Ariel Levy reflects on Internet vigilantism in light of the sexual assault of a high school girl in Steubenville, Ohio last year:
In trying to determine what happened in Steubenville, the police and the public began with the same information, gathered from the same online sources: ugly tweets, the Instagram photograph, and a deeply disturbing video. But while the police commandeered phones, interviewed witnesses, and collected physical evidence from the crime scene, readers online relied on collaborative deduction. The story they produced felt archetypally right. The “hacktivists” of Anonymous were modern-day Peter Parkers—computer nerds who put on a costume and were transformed into superhero vigilantes. The girl from West Virginia stood in for every one of the world’s female victims: nameless, faceless, stripped of identity or agency. And there was a satisfying villain. Teen-age boys who play football in Steubenville—among many other places—are aggrandized and often do end up with a sense of thuggish entitlement.
In versions of the story that spread online, the girl was lured to the party and then drugged. While she was delirious, she was transported in the trunk of a car, and then a gang of football players raped her over and over again and urinated on her body while her peers watched, transfixed. The town, desperate to protect its young princes, contrived to cover up the crime. If not for Goddard’s intercession, the police would have happily let everyone go. None of that is true.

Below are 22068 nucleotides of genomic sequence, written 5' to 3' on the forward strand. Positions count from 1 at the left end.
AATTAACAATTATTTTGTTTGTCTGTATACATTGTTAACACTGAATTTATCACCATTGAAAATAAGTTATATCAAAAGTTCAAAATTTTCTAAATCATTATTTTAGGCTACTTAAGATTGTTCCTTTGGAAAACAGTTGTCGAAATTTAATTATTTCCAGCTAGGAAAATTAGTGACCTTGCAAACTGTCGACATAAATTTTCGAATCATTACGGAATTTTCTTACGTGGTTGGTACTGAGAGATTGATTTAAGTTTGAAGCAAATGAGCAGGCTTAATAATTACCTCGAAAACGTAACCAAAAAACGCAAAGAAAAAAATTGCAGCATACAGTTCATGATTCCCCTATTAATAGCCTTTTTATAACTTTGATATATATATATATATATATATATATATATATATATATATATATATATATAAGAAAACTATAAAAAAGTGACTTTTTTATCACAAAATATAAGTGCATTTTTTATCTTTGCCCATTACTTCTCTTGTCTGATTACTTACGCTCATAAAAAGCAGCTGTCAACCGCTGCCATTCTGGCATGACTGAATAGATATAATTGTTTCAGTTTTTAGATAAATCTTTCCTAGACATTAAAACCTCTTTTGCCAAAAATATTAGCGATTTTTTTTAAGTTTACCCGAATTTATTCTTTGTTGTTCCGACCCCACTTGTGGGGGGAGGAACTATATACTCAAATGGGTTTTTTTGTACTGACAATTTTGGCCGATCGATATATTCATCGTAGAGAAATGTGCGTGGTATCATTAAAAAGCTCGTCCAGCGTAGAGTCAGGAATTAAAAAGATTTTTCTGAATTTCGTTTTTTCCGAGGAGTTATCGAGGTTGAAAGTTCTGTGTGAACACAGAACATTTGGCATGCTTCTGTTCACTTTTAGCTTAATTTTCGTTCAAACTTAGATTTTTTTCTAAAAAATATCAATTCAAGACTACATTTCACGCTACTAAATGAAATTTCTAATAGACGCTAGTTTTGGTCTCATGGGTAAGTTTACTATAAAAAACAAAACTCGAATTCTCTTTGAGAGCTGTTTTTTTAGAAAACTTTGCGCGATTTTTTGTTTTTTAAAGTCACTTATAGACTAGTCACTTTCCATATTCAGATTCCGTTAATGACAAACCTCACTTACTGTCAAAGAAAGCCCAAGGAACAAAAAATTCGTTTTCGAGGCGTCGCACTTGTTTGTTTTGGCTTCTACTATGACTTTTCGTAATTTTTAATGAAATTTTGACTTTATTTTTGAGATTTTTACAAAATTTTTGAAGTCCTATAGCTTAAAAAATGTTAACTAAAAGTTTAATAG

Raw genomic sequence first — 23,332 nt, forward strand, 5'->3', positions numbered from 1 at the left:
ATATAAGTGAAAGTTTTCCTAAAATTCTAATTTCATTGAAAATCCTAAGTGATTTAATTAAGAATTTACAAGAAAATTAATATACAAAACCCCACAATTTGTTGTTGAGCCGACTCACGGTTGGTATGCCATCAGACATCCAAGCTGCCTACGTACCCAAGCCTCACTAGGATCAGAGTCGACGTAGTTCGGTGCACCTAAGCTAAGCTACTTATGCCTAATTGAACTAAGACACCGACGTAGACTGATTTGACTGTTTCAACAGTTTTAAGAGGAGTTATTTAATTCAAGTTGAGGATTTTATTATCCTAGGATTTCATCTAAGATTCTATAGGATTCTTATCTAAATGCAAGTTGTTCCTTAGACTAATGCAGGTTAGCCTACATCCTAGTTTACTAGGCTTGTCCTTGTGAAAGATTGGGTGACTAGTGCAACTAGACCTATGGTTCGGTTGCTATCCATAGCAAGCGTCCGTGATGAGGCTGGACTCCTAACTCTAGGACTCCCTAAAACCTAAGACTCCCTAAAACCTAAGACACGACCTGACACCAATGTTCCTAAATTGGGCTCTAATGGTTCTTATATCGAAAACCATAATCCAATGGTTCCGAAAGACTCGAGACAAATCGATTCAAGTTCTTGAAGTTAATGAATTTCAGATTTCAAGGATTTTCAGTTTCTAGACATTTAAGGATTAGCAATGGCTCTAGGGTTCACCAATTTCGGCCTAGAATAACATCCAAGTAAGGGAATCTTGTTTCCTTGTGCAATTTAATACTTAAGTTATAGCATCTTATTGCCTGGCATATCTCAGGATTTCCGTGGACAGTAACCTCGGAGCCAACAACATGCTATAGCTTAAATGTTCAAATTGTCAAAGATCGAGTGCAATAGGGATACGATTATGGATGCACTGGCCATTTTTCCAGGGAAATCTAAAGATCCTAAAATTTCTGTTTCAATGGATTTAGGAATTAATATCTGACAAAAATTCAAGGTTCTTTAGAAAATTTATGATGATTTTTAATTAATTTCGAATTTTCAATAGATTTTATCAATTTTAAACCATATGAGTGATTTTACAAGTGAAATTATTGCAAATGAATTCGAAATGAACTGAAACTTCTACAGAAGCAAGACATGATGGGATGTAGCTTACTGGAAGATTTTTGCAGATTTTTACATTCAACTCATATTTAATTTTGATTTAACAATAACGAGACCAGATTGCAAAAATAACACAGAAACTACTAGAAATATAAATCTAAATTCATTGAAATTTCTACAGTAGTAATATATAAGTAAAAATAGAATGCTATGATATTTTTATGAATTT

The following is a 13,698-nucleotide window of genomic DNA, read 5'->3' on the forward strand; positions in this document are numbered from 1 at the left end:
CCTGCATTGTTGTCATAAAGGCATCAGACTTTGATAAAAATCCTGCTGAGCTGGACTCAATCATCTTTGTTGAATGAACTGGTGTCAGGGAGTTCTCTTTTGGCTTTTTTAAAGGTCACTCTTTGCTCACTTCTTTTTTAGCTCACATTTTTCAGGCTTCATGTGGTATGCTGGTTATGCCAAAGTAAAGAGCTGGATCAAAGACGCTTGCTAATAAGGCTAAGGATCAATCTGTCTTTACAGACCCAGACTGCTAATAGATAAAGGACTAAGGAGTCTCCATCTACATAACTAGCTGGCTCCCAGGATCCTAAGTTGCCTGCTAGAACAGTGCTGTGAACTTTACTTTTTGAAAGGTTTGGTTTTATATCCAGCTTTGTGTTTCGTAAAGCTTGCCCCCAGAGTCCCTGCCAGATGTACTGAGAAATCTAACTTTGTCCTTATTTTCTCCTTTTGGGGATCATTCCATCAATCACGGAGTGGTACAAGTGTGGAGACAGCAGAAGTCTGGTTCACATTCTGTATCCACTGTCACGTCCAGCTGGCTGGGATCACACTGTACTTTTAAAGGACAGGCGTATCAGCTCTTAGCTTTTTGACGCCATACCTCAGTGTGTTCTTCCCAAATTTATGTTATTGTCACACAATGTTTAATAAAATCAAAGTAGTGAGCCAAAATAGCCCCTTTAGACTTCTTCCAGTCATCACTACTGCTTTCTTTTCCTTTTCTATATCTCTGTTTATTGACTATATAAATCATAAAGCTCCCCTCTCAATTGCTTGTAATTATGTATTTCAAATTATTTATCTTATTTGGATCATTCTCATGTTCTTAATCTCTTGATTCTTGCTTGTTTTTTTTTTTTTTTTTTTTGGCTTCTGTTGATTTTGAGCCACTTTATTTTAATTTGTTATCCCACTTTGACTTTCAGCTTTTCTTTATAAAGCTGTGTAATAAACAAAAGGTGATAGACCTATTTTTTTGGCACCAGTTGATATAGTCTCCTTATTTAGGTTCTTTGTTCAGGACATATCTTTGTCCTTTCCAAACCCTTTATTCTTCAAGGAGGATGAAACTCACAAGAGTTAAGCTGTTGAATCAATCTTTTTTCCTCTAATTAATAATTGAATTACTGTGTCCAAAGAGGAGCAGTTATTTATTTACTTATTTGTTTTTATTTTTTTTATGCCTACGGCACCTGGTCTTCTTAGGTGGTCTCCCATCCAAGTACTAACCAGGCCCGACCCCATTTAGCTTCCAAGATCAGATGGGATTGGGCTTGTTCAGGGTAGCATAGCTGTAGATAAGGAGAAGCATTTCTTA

“What happened to the girl is atrocious,” Jane Hanlin told me. “But what they’re putting out there about her is worse—and false.” Nobody urinated on the victim. She was not “brutally gang-raped.” At the trial in March, Mays and Richmond were accused of putting their fingers in her vagina while she was too intoxicated to give consent. There is no evidence to support the claim that the entire football team was present when the assault occurred, or that “dozens of teens witnessed the events,” as a recent Glamour article had it. “The narrative that goes through these stories is: there are dozens of onlookers; she’s taken from party to party; she’s raped at multiple locations,” Hanlin said. “Understandably, people are outraged when they read that, because it makes it look as though there is a whole group of kids here who watched and heckled and laughed and participated. That’s not true: there are five that behaved very badly. But five is less than eighty.”